Now you know what to do…it!

Disclosure of Material Connection: I have not received any compensation for writing this post. I have no material connection to the brands, products, or services that I have mentioned. I am disclosing this in accordance with the Federal Trade Commission’s 16 CFR, Part 255: “Guides Concerning the Use of Endorsements and Testimonials in Advertising.”

How About a Ta-Da List?

Instead of a to-do list, how about a ta-da list? This post is for all compulsive list makers. Don’t worry, I’m one too. Many of my lists stay in my head, but once they become too numerous or too long, I put them on paper or on a screen. Doing so makes me feel organized. It can also leave me feeling discouraged when the lists get longer instead of shorter.

Obviously, discouragement won’t help me get tasks completed any faster so I’m filing away my to-do lists in favor of ta-da lists. A ta-da list can contain anything I accomplish. Sometimes that may be a task from my to-do list. Other times, it could be eating a healthy meal or treating myself kindly.

A ta-da list is a way to give myself credit for all that I do. And seeing it in black and white makes me realize I’m not a slug who never completes a to-do list. I’m a very engaged person who accomplishes an amazing amount then takes on even more.

It also lets me see where my time is going without getting lost in feelings of inadequacy or frustration. That can give the perspective I need to help align my priorities and goals with my activity. Rethinking my obligations shifts from a difficult task to a rewarding experience.

And ta-das are a reason for celebration. It’s so easy to focus on what I’ve failed to do rather than celebrate what I’ve done. Having a ta-da list shows me exactly how many reasons I have for jubilation!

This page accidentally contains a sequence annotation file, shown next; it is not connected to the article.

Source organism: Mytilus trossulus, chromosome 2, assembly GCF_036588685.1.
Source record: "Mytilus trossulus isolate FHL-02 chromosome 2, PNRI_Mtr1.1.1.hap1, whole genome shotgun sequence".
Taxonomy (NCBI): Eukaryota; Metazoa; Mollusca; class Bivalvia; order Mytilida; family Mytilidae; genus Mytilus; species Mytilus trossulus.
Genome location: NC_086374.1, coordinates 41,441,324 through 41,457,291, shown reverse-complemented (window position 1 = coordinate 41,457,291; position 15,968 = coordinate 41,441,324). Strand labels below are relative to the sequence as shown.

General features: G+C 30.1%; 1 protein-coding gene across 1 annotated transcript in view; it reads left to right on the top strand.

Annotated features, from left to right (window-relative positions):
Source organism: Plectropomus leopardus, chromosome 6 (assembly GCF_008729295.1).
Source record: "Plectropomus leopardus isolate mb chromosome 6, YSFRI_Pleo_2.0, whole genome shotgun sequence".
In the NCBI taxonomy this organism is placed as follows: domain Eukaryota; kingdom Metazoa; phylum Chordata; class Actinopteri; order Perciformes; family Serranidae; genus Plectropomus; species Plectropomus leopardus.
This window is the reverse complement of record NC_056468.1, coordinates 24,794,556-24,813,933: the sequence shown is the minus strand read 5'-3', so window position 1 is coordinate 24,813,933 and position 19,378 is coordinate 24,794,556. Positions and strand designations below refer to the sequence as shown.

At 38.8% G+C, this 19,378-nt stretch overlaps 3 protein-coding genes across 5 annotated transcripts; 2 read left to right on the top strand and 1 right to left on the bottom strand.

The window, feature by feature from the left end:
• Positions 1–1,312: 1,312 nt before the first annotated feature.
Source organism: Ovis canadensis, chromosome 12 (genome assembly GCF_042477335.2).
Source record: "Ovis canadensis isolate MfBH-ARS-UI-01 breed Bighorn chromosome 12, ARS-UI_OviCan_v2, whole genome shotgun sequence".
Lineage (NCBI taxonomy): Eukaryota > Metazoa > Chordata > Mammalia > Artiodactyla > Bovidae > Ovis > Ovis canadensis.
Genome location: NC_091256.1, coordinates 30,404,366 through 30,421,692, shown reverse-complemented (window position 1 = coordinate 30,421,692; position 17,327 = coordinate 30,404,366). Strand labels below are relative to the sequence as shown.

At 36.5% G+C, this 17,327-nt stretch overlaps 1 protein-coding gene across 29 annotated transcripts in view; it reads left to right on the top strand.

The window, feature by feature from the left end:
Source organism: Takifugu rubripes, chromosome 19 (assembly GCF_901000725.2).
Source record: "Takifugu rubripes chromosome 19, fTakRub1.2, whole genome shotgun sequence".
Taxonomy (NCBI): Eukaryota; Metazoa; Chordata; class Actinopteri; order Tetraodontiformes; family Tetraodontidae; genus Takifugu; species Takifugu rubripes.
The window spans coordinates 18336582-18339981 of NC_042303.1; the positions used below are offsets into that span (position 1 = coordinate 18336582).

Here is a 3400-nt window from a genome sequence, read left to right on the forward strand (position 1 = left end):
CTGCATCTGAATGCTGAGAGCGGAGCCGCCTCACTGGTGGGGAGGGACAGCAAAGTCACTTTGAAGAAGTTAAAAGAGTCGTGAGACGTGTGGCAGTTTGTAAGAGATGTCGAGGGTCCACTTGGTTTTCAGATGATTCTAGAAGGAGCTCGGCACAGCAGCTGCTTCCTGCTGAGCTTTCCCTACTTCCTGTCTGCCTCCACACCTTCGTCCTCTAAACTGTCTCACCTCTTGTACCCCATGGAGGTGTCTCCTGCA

It’s the beginning of a new week and a great time to start. Here are today’s ta-das so far:

  • Dried towels
  • Wrote draft of a children’s book 
  • Did yoga 
  • Contributed to critique meeting
  • Tweeted @Cooking2T 
  • Downloaded and installed software
  • Sorted and threw away misc stuff from porch
  • Made a list of fuses to order 
  • Resized a mat for the RV 
  • Moved kitchen items into the RV

But it would feel much different if I were to compare that to the multiple running lists I keep in color-coded steno books: Pink=personal, White=work, Gray=house projects, Teal=landlord projects. So, I think it’s best to create the master lists that will guide the overall direction of my personal, work, house, and landlord projects and then file them away for the week.

I’ll only work with my ta-da lists until an appointed review time. It will take some experimentation to determine whether weekly or monthly review will be most effective. At review time, I’ll compare my ta-da lists to my to-do list. What I’ll be looking for is a ratio of goal accomplishment to self-celebration that feels satisfying, positive, and encouraging.